The needs around us are so great and feel overwhelming. It’s easy to give up. It’s easy to focus on the issues of our time, whether it’s racism, abortion rights or poverty and then miss the people affected by those issues. God doesn’t just want us to stop at seeing an “issue” He wants us to see the people impacted by those issues. He wants us, his church, to really see them for we cannot help people we don’t really see. God wants to remind us that it is not our job to save anyone. That is all Him. Our job is to love the one person He put in front of us.

New Year’s resolutions are good, but not as effective as focusing on one thing for a whole year. As we begin 2020, ask this question: What does God think is possible for you in 2020? Then prayerfully pick one word that represents the change God wants you to experience. It should be more than a good change. It should be a God change. When we focus on one word, our mind and heart are more open to how God is at work in ways we might have missed. Once we choose one word and intentionally focus on it, then we see more of the ways God wants us to embrace that word or the idea that word carries. One word is a powerful way to focus our thinking. Focused thinking and praying rewires our brain as we cooperate with God to experience real transformation. A better 2020 is possible…with God and with a focus.

Mary was an unlikely, unknown, poor, uneducated teenage girl. It was so unexpected for God to show up and ask her to be a part of changing the world. Mary wondered how it could be that he would use her. We wonder the same thing. How is it possible for God to use an ordinary person like me to make a difference? Our problem is that we don’t expect God to show up in us and through us. But if we were expectant and even sought God to use us to bring his influence to others, we would see that he still works miracles.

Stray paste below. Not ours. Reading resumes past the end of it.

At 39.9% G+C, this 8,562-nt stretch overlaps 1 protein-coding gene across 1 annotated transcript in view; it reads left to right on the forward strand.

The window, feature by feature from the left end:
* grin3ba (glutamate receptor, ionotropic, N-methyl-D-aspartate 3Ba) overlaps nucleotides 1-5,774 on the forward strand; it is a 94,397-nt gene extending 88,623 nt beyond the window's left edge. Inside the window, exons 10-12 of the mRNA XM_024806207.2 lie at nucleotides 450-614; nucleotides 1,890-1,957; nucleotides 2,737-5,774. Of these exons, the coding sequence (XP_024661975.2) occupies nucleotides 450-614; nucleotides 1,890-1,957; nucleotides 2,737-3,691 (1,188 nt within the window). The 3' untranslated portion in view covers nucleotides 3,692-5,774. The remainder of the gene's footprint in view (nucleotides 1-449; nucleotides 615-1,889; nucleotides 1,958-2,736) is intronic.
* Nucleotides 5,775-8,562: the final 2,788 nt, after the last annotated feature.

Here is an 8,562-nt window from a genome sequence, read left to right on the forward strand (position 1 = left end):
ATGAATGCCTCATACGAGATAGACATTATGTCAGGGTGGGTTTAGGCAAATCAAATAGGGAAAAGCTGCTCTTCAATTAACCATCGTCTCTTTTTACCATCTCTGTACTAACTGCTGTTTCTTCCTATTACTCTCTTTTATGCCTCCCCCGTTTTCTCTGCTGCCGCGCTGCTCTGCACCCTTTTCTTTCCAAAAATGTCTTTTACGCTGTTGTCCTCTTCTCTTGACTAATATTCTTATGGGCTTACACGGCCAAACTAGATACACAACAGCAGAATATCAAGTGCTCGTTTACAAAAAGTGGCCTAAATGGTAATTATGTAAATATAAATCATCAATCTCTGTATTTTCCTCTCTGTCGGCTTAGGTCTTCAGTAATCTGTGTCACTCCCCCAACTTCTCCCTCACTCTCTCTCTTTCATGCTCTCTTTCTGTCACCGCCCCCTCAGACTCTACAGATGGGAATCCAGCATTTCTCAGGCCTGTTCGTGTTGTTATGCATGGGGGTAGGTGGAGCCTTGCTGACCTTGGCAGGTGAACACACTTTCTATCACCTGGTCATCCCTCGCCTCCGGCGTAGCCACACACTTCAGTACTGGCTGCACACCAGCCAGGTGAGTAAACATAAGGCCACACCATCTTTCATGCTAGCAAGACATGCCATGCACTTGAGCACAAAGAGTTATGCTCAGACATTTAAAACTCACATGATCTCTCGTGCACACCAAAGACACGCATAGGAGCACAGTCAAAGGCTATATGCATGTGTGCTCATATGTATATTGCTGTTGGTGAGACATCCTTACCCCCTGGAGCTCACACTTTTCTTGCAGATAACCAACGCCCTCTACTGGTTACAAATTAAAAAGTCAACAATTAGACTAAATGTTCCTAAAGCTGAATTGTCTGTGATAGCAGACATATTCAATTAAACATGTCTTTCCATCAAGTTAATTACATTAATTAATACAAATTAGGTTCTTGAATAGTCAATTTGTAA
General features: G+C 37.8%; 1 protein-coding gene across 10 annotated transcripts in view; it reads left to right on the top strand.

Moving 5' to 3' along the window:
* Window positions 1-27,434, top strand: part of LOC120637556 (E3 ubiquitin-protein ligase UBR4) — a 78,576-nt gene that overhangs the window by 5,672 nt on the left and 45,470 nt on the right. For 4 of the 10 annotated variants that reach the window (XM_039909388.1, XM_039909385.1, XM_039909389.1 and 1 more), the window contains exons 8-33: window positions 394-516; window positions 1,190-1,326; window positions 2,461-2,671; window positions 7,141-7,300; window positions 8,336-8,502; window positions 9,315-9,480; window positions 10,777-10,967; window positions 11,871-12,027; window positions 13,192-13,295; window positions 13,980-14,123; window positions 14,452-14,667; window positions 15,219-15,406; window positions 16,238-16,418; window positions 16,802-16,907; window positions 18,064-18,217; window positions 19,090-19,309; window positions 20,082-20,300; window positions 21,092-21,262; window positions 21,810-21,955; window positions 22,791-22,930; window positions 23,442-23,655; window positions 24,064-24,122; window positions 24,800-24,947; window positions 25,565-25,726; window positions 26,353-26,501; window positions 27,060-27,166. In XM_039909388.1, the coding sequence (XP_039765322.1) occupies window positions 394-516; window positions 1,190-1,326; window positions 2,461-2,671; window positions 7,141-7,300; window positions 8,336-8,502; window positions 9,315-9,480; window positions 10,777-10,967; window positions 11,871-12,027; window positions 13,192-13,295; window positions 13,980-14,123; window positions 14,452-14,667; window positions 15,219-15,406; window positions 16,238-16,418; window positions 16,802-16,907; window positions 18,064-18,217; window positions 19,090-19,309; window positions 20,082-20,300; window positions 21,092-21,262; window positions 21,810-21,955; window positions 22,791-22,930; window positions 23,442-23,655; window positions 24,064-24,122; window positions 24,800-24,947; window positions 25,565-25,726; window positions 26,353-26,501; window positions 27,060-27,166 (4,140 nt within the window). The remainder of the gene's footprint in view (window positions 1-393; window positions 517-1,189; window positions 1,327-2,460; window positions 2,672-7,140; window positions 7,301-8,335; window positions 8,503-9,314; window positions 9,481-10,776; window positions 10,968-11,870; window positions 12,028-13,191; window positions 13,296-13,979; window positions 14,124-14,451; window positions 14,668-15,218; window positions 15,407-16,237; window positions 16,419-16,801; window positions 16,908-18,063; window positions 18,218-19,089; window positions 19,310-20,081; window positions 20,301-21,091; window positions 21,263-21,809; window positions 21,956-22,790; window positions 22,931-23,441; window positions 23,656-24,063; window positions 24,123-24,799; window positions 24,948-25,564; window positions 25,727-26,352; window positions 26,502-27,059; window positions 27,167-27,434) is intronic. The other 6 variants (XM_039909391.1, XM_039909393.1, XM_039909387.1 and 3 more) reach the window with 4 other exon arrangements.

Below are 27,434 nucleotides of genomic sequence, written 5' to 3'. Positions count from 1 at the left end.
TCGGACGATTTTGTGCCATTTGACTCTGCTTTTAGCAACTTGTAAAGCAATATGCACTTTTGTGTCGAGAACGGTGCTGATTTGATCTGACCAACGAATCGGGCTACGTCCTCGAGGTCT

Much of following Jesus is asking, “What is the next right move?” Every day we are faced with decisions. Some are mundane and seemingly ordinary and others are difficult that can change the course of our lives and those around us like Joseph’s. The problem for many of us is not that we don’t know what to do or what God is calling us to do, but an unwillingness to step into that place, into that unknown because of what it will cost us. In Joseph, we see someone who risked his reputation, standing in the community and financial stability to marry Mary and be a father to Jesus because God told him to. What if this Christmas, as we looked towards 2020, what if we stopped asking God to show us a sign and did what we know he has called us to?

Christmas is a time of hope, but that hope that we are supposed to have or the hope that we want to feel, leaves many of us feeling sad and wanting. For many of us, Christmas is a reminder of what could’ve been, hopes and dreams we wished for but don’t have. Elizabeth can sympathize with the person who wants to hope, who is longing for hope, looking for hope. She has hoped to have a child, but she has waited. Elizabeth is Zechariah’s wife and she has not been able to have a child, but after years of waiting in hope, her prayer is answered. Verse 25 is her prayer of hope, “The Lord has done this for me.”

One of the most common google searches, themes in Christmas movies and specials, do you know what it is? A miracle. At Christmas, we are hoping for a miracle. We are hoping to meet the unexpected and be swept up. This is why our Christmas cards have joy, hope, love, and peace on them. It is what we are hoping for. The story of Christmas found in the gospels is how God shows up in unexpected places, in unexpected ways to unexpected people.

From gratitude flows generosity. Our gratitude comes from recognizing that our God has been tremendously generous with us. From that recognition, gratitude grows in our hearts and then we cannot help but show gratitude to others.

There is no act of generosity more comprehensive and powerful that the gift of service. Service is the one act where we are generous with everything – our time, our resources, our abilities, our very person. In service we give ourself! Jesus says of himself that his very reason for coming to our world was to serve and to sacrifice his life for us. Jesus was all in and gave his all. When we generously serve, we give our all and are all in for those we serve.

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© 2021 Pantano Christian Church | All Rights Reserved.